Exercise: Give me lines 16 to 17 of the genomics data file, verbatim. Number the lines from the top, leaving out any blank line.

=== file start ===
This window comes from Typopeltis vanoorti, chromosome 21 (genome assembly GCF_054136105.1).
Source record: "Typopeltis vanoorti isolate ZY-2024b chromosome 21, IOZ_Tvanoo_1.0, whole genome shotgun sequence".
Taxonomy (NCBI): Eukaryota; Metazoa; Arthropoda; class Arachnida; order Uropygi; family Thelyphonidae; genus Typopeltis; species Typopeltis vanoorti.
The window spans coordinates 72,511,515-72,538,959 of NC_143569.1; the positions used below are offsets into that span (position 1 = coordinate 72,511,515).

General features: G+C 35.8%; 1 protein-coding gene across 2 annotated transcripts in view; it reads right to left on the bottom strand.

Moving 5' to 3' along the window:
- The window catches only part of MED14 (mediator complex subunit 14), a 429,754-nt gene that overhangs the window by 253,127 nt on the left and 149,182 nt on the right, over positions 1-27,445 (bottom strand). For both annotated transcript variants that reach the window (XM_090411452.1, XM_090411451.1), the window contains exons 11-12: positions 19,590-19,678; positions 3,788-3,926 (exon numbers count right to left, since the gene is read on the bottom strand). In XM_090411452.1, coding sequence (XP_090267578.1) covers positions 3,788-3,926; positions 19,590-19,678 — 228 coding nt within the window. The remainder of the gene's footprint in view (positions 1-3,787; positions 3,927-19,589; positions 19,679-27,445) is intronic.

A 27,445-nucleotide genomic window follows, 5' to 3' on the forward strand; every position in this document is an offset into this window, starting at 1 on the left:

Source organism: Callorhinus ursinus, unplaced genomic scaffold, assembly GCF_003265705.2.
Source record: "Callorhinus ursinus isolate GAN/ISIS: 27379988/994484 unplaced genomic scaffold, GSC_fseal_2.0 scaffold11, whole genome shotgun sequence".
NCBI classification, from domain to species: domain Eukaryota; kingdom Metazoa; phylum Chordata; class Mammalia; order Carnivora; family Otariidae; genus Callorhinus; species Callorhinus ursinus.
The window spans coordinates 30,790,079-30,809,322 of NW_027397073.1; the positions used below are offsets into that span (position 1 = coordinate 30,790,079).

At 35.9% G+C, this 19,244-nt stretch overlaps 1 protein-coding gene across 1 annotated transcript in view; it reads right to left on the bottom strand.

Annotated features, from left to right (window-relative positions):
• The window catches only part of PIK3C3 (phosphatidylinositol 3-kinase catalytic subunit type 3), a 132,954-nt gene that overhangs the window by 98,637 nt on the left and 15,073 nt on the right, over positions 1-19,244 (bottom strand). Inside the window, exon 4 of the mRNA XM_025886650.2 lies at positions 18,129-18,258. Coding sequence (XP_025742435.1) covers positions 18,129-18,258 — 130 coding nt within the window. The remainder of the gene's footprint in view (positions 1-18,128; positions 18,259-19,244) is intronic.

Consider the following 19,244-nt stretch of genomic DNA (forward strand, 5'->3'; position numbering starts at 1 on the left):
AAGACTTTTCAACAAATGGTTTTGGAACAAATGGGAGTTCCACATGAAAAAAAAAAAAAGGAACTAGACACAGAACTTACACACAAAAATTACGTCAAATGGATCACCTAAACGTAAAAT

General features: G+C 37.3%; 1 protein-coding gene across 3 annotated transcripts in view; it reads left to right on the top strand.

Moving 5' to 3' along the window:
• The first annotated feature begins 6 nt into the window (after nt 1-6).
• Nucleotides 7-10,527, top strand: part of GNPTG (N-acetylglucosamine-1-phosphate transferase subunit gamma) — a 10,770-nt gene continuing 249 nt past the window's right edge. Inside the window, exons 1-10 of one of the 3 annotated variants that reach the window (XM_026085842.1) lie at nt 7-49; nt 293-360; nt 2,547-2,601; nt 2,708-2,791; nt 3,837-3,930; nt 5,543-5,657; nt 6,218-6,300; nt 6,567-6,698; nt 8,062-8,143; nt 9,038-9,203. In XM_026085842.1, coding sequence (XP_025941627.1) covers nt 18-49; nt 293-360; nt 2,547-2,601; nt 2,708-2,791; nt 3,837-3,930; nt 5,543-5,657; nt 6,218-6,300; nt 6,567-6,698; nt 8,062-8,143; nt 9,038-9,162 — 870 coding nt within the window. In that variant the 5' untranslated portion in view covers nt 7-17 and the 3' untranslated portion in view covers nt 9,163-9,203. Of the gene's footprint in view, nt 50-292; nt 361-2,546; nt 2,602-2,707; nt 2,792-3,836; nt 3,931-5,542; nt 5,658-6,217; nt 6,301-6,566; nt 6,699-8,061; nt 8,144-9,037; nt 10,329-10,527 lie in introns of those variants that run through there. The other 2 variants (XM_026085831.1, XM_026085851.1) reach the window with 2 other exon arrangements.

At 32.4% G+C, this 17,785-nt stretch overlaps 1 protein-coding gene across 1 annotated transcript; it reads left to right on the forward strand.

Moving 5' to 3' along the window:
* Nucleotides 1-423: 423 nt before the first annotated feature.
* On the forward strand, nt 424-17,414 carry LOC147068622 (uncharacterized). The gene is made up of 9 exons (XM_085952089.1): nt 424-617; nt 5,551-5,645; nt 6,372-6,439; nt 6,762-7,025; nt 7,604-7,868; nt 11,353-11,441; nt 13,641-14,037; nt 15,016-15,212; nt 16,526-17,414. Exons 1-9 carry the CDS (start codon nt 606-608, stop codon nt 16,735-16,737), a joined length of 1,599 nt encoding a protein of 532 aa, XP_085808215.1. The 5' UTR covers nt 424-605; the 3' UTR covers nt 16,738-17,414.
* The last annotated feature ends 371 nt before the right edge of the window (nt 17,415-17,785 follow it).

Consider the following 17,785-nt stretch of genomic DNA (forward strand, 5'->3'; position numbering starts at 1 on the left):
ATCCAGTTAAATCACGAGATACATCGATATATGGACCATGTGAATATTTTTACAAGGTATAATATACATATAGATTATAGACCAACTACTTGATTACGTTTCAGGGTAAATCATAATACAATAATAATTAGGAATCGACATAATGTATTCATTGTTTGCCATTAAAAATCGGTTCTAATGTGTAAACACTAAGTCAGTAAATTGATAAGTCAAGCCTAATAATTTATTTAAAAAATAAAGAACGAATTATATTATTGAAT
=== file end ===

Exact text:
Consider the following 19,244-nt stretch of genomic DNA (forward strand, 5'->3'; position numbering starts at 1 on the left):
AAGACTTTTCAACAAATGGTTTTGGAACAAATGGGAGTTCCACATGAAAAAAAAAAAAAGGAACTAGACACAGAACTTACACACAAAAATTACGTCAAATGGATCACCTAAACGTAAAAT